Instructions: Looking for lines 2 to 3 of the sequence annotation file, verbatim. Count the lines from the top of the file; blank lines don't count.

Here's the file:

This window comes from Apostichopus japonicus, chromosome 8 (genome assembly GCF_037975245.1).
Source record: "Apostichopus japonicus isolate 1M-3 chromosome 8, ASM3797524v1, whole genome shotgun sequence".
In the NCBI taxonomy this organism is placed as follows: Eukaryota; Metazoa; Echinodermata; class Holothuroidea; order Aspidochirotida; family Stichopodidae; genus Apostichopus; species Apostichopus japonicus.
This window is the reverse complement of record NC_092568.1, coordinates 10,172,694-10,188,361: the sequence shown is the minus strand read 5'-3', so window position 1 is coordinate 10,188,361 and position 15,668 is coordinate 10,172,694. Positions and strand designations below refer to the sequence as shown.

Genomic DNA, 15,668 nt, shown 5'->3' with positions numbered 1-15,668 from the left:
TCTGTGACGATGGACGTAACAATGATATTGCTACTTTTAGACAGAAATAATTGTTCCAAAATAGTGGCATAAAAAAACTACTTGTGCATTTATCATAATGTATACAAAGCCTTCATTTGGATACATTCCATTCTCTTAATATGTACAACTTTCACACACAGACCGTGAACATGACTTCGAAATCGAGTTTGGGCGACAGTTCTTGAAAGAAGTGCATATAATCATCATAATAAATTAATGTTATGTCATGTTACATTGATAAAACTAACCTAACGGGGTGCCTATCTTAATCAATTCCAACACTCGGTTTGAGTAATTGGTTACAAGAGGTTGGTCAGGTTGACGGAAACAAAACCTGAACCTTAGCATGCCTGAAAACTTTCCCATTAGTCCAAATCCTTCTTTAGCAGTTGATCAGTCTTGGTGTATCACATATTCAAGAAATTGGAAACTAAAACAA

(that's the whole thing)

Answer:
Source record: "Apostichopus japonicus isolate 1M-3 chromosome 8, ASM3797524v1, whole genome shotgun sequence".
In the NCBI taxonomy this organism is placed as follows: Eukaryota; Metazoa; Echinodermata; class Holothuroidea; order Aspidochirotida; family Stichopodidae; genus Apostichopus; species Apostichopus japonicus.